The majority of Ghacks readers are geeks, or at least interested in software and technology in general.It is likely that you spend many hours a day in front of the computer, notebook or other electronic devices and seldom take a break to rest. The only pauses that seem to be fairly common are getting up to get another coffee - or tea if you favor that drink - and to visit the restroom. So, work is rather unhealthy.
Workrave is a freeware program that assists in the recovery and prevention of Repetitive Strain Injury (RSI). The program frequently alerts you to take micro-pauses, rest breaks and restricts you to your daily limit.
This is a excellent way to stay healthy even if you have to work on a computer for eight or more hours per day. Workrave is compatible to Windows, Linux and other nix operating systems.
Workrave comes with preferences that leave little to be desired. You can for instance customize the timers, including the interval before the program prompts you to break, and the actual pause duration. Next to that it is furthermore possible to disable the prompt that appears before the break, or the ability to postpone a break, to force breaks after a certain time, and to enable networking support.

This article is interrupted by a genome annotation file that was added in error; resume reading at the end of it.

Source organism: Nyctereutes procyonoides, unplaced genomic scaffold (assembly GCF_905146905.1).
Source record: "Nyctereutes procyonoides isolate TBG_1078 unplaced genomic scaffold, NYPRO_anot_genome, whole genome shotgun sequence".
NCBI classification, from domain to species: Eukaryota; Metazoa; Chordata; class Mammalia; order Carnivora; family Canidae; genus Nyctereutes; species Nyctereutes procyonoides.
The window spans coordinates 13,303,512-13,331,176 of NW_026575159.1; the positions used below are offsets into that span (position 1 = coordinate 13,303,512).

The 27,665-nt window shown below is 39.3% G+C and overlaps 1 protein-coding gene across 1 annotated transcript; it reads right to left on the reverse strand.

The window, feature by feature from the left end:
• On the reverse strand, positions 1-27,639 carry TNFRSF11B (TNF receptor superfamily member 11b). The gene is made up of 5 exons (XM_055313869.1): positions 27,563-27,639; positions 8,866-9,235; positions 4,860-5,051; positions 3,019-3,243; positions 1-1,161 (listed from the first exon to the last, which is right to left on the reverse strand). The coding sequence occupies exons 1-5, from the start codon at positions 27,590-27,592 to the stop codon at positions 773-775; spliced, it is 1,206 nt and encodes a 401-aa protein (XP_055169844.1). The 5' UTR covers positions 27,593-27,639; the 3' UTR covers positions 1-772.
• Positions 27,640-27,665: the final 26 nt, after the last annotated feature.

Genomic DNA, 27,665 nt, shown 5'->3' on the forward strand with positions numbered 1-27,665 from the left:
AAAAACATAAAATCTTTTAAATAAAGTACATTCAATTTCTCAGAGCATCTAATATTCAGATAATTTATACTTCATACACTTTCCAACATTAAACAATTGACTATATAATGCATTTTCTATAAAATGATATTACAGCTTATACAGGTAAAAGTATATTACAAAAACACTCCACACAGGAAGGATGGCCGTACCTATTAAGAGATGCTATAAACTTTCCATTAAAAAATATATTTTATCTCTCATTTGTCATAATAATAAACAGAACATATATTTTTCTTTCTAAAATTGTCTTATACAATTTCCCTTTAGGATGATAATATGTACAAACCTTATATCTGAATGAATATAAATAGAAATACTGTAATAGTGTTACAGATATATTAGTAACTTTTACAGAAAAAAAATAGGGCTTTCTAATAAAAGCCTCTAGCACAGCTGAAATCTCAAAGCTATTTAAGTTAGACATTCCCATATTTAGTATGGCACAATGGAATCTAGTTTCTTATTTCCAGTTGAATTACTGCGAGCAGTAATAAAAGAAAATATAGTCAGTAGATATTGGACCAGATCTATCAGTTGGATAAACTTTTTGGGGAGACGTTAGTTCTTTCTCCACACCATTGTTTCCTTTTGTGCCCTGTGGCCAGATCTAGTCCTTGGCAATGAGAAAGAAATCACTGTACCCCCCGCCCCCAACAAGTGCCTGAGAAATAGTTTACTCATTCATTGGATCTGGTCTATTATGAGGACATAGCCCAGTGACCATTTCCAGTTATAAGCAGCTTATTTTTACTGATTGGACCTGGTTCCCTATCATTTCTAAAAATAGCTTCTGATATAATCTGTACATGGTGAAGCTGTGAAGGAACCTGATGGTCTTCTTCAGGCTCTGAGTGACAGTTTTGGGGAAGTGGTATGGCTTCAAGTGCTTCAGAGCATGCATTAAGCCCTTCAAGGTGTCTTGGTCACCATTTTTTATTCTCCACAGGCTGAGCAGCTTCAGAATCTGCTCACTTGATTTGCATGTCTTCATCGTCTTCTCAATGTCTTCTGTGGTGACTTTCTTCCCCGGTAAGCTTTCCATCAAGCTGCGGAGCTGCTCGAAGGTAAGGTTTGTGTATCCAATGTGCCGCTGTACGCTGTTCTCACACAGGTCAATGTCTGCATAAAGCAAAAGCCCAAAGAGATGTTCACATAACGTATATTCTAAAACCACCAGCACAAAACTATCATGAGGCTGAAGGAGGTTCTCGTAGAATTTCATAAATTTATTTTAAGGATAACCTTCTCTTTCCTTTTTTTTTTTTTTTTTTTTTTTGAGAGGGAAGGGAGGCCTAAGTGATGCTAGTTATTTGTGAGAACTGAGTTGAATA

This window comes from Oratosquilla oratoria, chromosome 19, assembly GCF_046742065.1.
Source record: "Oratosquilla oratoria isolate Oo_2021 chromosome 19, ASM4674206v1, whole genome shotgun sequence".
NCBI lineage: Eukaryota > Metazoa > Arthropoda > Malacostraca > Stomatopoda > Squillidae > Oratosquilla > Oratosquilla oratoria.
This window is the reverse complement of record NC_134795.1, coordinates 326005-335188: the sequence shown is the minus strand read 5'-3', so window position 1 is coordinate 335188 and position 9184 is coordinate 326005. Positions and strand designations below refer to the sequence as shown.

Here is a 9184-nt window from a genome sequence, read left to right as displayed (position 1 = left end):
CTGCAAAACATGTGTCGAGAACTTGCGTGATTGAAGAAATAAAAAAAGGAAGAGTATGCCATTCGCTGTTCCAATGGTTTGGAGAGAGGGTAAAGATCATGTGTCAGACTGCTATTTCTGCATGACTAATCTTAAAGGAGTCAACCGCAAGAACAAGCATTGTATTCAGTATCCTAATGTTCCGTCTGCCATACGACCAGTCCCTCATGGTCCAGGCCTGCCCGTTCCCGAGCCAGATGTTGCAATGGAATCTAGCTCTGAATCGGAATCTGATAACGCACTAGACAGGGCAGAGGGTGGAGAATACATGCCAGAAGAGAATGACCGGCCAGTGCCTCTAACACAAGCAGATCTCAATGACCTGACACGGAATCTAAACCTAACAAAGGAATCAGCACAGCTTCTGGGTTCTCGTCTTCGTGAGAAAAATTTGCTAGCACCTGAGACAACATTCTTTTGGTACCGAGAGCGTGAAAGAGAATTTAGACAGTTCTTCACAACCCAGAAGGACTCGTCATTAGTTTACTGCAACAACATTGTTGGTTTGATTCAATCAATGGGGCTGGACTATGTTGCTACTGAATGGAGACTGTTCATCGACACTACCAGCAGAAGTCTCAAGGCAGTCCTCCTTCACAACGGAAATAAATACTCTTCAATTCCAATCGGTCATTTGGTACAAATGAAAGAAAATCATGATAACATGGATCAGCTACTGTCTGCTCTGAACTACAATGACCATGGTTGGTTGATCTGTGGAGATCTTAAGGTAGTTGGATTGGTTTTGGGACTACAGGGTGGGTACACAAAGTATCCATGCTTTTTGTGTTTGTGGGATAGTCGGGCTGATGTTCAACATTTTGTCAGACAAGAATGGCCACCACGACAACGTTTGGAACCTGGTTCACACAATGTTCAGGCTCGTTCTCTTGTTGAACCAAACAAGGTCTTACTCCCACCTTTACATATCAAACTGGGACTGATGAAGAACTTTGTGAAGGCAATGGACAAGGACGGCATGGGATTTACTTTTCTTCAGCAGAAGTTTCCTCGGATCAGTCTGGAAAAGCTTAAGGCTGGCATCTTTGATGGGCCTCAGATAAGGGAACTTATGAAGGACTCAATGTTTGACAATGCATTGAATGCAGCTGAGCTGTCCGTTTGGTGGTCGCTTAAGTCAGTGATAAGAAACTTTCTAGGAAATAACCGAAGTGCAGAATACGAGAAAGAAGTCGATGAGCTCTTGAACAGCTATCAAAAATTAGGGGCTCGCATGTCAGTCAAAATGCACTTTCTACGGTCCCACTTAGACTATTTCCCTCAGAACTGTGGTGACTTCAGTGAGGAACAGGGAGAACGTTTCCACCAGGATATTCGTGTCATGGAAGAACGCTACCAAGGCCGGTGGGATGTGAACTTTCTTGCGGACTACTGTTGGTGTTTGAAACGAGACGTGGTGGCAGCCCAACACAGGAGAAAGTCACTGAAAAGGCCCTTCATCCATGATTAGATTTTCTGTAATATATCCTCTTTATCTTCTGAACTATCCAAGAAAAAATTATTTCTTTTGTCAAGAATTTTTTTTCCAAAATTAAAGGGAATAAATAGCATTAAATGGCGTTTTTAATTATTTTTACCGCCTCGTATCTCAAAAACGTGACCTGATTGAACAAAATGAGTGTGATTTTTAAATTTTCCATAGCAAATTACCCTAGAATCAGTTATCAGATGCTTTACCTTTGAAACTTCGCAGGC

You find those options for both micro-breaks and rest breaks, with options to disable one or the other. Micro breaks are set to occur every 3 minutes, and last for 30 seconds, which may be a too high frequency for most users. Even with options to postpone the micro-breaks, it is still more of a nuisance to take short breaks this often.
The basic idea of the program is to give users audio-visual reminders that they have to take breaks to rest their eyes, and move their body around. That, coupled with the option to force breaks, can be an ideal way have us geeks take our eyes away from the computer monitor for the time of the break.
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Ghacks is a technology news blog that was founded in 2005 by Martin Brinkmann. It has since then become one of the most popular tech news sites on the Internet with five authors and regular contributions from freelance writers.